Why do we give speeches?
When I ask this question in workshops I hear various answers. These responses aren’t right or wrong, but they can help you understand why some speeches are more memorable than others.
The reason most speeches are quickly forgotten is they don’t touch people emotionally or appeal to their interests.
There are three specific myths that keep speakers from leaving a lasting impact:
Speaking Myth #1 — Speak to Educate the Audience
There is more information available in the palm of your audience’s hands than you’ll ever be able to provide. With the tap of their finger on a smartphone, they have access to a worldwide library of all information ever gathered.
Some of it is actually true.
What they want from you is your perspective on your topic. They want to hear stories about how you overcame struggles similar to theirs and succeeded.
They also desire to know how you overcame your challenges. Motivational speeches without actionable insights aren’t enough. People want a roadmap to success.
Speaking Myth #2 — Speak to Tell Them About What I and My Company Do
Here’s a hard truth about audiences….
They don’t care about you, your education, or your credentials. The audience has a problem and you were asked to speak to give them insights into how to solve it.
If you think this is harsh, let’s turn the tables for a moment. When you’re sitting in an audience, how much attention and concern do you have about speakers’ backgrounds or the history of their companies?
Aren’t you more focused on what you can get out of their presentations and how they might make your life a little better?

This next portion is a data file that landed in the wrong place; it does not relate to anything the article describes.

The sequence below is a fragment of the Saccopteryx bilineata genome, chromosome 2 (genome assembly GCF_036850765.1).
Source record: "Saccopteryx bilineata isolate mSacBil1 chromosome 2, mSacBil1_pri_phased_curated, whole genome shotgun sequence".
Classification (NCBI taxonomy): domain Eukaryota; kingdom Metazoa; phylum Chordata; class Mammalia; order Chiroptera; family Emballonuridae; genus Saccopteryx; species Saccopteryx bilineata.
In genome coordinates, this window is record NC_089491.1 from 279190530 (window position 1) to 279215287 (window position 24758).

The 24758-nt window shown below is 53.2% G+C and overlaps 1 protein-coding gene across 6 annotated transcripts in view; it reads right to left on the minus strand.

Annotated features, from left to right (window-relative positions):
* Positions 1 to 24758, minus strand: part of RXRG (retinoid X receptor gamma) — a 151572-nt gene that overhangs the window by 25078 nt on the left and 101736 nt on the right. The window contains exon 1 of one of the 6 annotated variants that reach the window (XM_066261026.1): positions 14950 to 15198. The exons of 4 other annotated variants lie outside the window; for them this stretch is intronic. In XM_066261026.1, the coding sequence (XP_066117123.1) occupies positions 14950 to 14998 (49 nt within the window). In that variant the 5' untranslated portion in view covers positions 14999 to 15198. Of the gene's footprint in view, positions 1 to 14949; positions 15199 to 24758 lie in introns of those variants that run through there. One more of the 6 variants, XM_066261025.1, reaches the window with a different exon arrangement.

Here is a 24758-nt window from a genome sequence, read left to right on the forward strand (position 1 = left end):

Share insights with a unique perspective to help them overcome their challenges. Then they’ll have an interest in and consider you a potential source to help solve their problems.
Speaking Myth #3 — Speak to Entertain
This may sound nitpicky, but there’s a difference between speaking to entertain and being an entertaining speaker.
Speaking to entertain typically means you make people laugh and give them relief from them their troubles.
But, those speeches are usually quickly forgotten. Audiences may remember they laughed during the speech but can’t remember a word the speaker said.
This is okay if that is the reason an organization asks you to speak.
And it’s also becoming rare.
People have too many other options to be entertained on their computers, TVs, and smartphones. Organizations don’t hire speakers and give them big checks only to make people laugh. They want fresh perspectives on how to solve their biggest problems.
Entertaining speakers make people laugh, but at the end of the laughter, they provide serious points and valuable insights. They offer fresh perspectives which can help audiences overcome their challenges.
Create speeches that offer insights to overcome problems, and deliver them in an entertaining manner, and people will line up to hear you speak.
One of the most valuable lessons I learned early in my speaking career is…
The purpose of public speaking is to give people hope.
Hall of Famer Speaker Rory Vaden says, “Your speech is an ad for what is possible.”
Our role as speakers is to help audience members create a movie in their minds.
The movie they’re currently playing may not be positive. It could be filled with worry about their current challenges.
If we can help them create a new one that shows them living a better life than the one they’re currently living, having overcome their problems, we’ve fulfilled our mission.
We’ve left them with hope.
Seeing Your Own Brilliance is Difficult. Why Do It Alone?
The biggest challenge to becoming a confident, influential and persuasive speaker is you often cannot see the power of your message or your ability because you’re blind to them.
You’ve lived your life and you can’t see how your experiences may benefit others.
Even world-class speakers have coaches to help them see the gold in their speeches and stories.
If you’d like to talk with Michael about how to become a better speaker, schedule a 15-minute call to determine how he can help you.
Schedule your no-cost & no-obligation ZOOM call: https://bit.ly/CPR15Laser